SQLCMD ERRORLEVEL -m

sainiak
sainiak used Ask the Experts™
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I am running an SQLCMD command from DOS against a SQL Server 2008 database that occasionally outputs the following message at the end of the data:
"WARNING: Null value is eliminated by an aggregate or other SET operation."

I do not control the DB and do not want to fix the error, I just want to suppress the warning message.
I know the default ERRORLEVEL is 0.
If I add the output parameter -m1 this warning disappears.  This is what I want because the output is read by a different program and does not expect messages at the end.

But it raises a few other questions for me:
1.  What ERRORLEVEL values exist in SQL Server?
2.  Do they mean anything?
3.  Is there a maximum (if I want to suppress any/all errors)?

Thanks!
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Did you really use -m1 parameter? I would guess this warning would need -m11.

We should distinguish between DOS ERRORLEVEL and SQL error severity level. Even when -m SQLCMD parameter is described as "-m error_level" in documentation it handles error severity level.

Severity level values represent the error importance (or severity). The higher value means more serious error and the values are listed and described e.g. here: https://blog.sqlauthority.com/2007/04/25/sql-server-error-messages-sysmessages-error-severity-level/

You may also issue the following query to see all existing errors in SQL engine:
SELECT * FROM master.dbo.sysmessages ORDER BY severity DESC

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If you would like to play with error generation then you may use RAISEERROR() function call:
    RAISERROR ('RAISEERROR example.', -- Message text.  
               10, -- Severity.  
               1 -- State.  
               );  

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I would not recommend to suppress errors just warnings. Your should know about all possible errors.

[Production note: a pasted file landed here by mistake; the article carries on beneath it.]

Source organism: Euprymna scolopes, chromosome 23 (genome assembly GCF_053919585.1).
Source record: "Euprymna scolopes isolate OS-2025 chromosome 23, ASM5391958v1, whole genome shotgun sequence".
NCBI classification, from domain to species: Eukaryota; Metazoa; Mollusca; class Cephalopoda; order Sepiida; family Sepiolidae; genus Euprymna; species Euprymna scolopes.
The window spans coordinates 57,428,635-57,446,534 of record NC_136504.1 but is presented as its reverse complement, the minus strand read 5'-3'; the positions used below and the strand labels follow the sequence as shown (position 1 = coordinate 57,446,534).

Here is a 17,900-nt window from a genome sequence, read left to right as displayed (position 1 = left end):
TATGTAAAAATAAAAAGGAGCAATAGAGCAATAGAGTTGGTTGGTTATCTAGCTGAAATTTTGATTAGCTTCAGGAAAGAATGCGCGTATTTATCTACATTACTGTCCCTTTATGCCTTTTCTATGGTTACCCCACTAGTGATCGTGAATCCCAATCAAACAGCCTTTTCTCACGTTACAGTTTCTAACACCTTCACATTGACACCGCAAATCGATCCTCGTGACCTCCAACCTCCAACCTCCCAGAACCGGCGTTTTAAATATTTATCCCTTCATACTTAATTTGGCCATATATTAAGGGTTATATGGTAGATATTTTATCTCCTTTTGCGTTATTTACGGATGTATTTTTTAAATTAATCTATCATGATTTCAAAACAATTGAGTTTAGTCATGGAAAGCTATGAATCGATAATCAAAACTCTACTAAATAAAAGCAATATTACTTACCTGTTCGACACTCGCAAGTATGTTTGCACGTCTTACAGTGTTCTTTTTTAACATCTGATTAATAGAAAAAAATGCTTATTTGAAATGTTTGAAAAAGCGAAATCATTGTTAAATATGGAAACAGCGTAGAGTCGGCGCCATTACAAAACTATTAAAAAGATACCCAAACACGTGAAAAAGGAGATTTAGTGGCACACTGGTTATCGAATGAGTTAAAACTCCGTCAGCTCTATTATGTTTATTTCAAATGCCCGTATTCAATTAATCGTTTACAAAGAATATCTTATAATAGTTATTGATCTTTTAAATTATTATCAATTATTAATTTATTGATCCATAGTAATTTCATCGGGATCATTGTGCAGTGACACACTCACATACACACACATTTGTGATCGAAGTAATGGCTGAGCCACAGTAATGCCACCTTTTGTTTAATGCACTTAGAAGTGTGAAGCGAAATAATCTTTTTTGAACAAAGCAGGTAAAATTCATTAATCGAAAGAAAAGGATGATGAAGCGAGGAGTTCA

Raja Jegan RSQL Server DBA & Architect, EE Solution Guide
Awarded 2009
Distinguished Expert 2018

Commented:
>> "WARNING: Null value is eliminated by an aggregate or other SET operation."

If you want to just suppress the above WARNING message, then you can add SET ANSI_WARNINGS to OFF at the beginning of your script..
SET ANSI_WARNINGS OFF
GO

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>> 1.  What ERRORLEVEL values exist in SQL Server?
Clarified above by pcelba

>>  2.  Do they mean anything?
As clarified by pcelba above, description column should show the meaning of the individual errors.
SELECT * FROM master.dbo.sysmessages ORDER BY severity DESC

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3.  Is there a maximum (if I want to suppress any/all errors)?

Personally I wouldn't recommend suppressing any errors as it might lead to several issues in terms of code maintenance or issue troubleshooting later on..
If you have any specific set of errors, then we can handle it better and then think about suppressing any messages if arise..

Author

Commented:
Thanks for the feedback.  I am going to verify the -m1 suppressed the error, or if it needed -m11.
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Author

Commented:
I confirmed the -m1 suppressed the warning described above.
So I will use -m1 to suppress this warning but will return more severe warnings/errors.

And it looks like -m25 is the max, since anything greater than 25 returns no data with this message (I used -m26 here):
"Sqlcmd: '26': Unexpected argument. Argument has to be a number greater than or equal to -1."

Author

Commented:
I appreciate the detailed explanations!  I have to troubleshoot DB queries once every few years and I am always a bit rusty.
Glad to help

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